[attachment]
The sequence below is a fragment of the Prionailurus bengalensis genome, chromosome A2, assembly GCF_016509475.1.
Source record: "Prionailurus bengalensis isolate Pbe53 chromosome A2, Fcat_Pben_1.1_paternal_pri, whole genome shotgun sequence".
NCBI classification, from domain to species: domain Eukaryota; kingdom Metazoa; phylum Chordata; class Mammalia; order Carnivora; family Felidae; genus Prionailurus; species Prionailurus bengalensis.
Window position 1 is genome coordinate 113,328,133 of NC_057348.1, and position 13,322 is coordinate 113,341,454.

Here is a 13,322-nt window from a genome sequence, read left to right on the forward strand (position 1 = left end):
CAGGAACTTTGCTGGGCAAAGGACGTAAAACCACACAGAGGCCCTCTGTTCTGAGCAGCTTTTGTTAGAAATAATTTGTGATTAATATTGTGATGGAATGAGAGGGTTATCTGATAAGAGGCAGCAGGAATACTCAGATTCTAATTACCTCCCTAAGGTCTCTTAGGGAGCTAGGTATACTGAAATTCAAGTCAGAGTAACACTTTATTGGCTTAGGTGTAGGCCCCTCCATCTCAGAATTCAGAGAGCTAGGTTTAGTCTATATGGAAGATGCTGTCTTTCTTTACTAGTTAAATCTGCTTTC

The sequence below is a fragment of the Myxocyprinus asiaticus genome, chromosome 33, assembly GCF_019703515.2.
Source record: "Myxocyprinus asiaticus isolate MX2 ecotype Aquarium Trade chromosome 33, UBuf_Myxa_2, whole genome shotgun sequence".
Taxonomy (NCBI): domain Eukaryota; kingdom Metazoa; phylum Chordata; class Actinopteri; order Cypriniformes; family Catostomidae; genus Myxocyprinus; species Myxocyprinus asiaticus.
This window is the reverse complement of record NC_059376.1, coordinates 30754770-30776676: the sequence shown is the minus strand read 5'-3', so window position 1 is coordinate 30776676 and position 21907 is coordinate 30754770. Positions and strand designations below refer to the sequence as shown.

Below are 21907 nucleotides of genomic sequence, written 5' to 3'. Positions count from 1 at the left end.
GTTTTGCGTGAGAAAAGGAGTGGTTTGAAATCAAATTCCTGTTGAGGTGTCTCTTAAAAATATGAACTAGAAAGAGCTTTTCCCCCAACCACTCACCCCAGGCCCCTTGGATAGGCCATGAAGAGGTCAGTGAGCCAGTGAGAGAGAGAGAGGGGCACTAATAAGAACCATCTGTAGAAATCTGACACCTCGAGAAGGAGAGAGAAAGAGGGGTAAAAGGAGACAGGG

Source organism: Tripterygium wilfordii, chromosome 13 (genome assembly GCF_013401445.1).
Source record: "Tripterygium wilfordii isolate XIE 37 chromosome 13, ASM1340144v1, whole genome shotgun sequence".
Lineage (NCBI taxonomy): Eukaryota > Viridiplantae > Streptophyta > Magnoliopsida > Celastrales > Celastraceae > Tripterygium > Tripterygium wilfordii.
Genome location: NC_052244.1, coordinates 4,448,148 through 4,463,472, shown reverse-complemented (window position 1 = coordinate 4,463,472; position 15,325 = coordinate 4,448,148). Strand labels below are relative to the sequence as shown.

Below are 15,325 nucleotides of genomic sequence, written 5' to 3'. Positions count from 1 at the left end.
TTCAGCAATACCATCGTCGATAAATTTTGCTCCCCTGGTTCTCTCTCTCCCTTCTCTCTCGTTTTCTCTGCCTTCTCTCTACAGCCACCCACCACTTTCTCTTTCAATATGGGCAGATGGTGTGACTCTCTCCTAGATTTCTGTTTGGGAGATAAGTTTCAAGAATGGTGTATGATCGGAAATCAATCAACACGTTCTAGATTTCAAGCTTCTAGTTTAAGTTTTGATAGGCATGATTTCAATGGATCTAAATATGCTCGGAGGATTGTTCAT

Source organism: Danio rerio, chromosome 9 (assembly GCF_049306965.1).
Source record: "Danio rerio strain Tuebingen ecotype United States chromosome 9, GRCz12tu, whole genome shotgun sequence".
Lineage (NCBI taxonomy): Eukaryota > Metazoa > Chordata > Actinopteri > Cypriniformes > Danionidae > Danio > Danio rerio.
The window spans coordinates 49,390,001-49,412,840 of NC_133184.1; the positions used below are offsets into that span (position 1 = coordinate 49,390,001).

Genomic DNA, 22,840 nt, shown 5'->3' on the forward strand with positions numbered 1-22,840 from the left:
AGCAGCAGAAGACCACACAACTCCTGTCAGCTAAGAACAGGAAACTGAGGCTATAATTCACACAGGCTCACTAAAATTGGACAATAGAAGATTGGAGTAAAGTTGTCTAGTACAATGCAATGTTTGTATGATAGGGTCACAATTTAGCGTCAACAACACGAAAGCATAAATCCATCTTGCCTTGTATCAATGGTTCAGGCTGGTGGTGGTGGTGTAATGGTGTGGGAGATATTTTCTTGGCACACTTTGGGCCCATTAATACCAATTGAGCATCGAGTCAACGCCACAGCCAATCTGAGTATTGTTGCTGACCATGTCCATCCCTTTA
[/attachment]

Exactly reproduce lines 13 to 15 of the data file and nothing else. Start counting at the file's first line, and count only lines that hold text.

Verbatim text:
Source organism: Tripterygium wilfordii, chromosome 13 (genome assembly GCF_013401445.1).
Source record: "Tripterygium wilfordii isolate XIE 37 chromosome 13, ASM1340144v1, whole genome shotgun sequence".
Lineage (NCBI taxonomy): Eukaryota > Viridiplantae > Streptophyta > Magnoliopsida > Celastrales > Celastraceae > Tripterygium > Tripterygium wilfordii.